Wednesday, November 24, 2010

Building her cocoon

She's building her cocoon to sleep in all winter ... hopefully to emerge as a beautiful butterfly in the spring.

It's taken us almost a month to get to this point - between clearing out a flat spot in the yard, finding and getting the garage delivered and all the setup, we've gotten almost nothing else done. And, we can expect to get little to nothing else done until after the 1st of the year. December is just too busy to take on any tasks.

But I will be looking forward to having a workspace for the winter to start pulling off sides, inspecting and replacing wood, and the like. Hiatus for now...

Wednesday, October 20, 2010

Cushions in progress

I'm not a seamstress, so I pay attention to quick-and-dirty methods of getting the job done right. Here is my box cushion cover method.

1) Cut pieces of fabric larger than each side of the cushion. I'm not picky on how much larger, as long as its at least 2" in both directions.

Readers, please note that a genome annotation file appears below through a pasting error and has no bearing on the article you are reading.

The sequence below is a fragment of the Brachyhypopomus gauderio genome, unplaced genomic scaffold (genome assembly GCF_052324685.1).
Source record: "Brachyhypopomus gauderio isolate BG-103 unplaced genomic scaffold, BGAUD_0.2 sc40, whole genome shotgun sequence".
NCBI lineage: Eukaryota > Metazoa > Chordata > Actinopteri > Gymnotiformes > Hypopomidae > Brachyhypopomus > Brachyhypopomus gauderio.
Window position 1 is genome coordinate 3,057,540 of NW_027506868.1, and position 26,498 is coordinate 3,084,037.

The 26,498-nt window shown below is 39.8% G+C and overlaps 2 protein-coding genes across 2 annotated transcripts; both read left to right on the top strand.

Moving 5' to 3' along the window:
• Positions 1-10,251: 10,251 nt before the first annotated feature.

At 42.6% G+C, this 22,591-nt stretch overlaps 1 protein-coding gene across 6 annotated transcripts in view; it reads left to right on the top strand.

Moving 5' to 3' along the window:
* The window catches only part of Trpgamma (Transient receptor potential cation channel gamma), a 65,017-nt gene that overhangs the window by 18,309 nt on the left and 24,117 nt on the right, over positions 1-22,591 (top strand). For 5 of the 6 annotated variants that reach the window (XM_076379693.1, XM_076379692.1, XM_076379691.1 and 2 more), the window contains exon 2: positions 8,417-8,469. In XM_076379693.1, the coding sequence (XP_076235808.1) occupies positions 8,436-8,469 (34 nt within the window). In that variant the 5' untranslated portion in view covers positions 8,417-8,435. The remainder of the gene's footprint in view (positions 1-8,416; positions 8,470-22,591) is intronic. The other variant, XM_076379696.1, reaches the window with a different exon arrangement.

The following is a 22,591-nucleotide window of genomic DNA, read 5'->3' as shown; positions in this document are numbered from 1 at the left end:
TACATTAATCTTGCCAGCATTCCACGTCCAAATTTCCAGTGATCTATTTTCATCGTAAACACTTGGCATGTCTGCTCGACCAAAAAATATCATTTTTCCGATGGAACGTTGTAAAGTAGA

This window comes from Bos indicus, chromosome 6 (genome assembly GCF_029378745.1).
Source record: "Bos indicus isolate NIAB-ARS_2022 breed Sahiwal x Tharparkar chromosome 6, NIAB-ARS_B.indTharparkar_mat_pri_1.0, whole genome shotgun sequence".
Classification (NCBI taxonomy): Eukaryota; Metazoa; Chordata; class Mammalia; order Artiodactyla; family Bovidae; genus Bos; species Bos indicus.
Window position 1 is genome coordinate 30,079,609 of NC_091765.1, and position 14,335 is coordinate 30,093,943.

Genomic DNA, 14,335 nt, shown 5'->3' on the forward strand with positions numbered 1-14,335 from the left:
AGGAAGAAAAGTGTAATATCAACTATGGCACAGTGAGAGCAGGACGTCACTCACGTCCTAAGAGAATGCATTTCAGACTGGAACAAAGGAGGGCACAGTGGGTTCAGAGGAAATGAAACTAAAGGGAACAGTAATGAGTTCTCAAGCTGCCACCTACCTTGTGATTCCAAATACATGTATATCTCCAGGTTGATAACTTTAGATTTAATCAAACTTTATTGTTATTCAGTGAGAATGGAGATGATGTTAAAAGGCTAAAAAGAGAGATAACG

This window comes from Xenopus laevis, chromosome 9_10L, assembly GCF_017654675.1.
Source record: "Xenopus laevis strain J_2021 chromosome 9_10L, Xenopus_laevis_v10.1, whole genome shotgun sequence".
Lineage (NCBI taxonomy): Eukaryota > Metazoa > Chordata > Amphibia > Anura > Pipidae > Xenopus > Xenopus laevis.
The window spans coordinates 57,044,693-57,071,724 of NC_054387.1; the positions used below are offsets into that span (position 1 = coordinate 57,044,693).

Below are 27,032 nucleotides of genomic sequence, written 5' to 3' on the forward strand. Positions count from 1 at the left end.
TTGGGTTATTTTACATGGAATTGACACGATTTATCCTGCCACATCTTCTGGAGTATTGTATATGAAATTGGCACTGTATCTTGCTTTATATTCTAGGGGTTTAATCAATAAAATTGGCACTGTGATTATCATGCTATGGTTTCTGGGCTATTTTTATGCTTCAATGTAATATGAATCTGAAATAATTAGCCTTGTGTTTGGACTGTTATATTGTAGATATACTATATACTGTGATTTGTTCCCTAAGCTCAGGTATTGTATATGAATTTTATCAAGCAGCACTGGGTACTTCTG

2) One side will have the zipper. That one should be extra wide - you will cut it in half and install the zipper before continuing. Once the zipper is in, treat it just like every other side.

3) Lay the top fabric piece on the cushion, right side facing in. Pin the side pieces to the cushion so they stay in place.

4) Now, start pinning the sides together along each seam. Be sure to pull the fabric taut as you go - that is what will give you a smooth finished cushion. Flip the cushion and put the bottom piece on what is now the top. Pin that all around the edges. Photo above shows the cushion with right sides pinned together just before flipping it.

5) Open the zipper and pull the cover off through the opening. While it's still inside-out, sew it shut all along your pinned seams.

6) Flip it right side out and try it on. You should have nice smooth seams along each edge. For some reason, my corners always seem to have a little extra sag - I think it's because I'm afraid to pull the fabric too tight.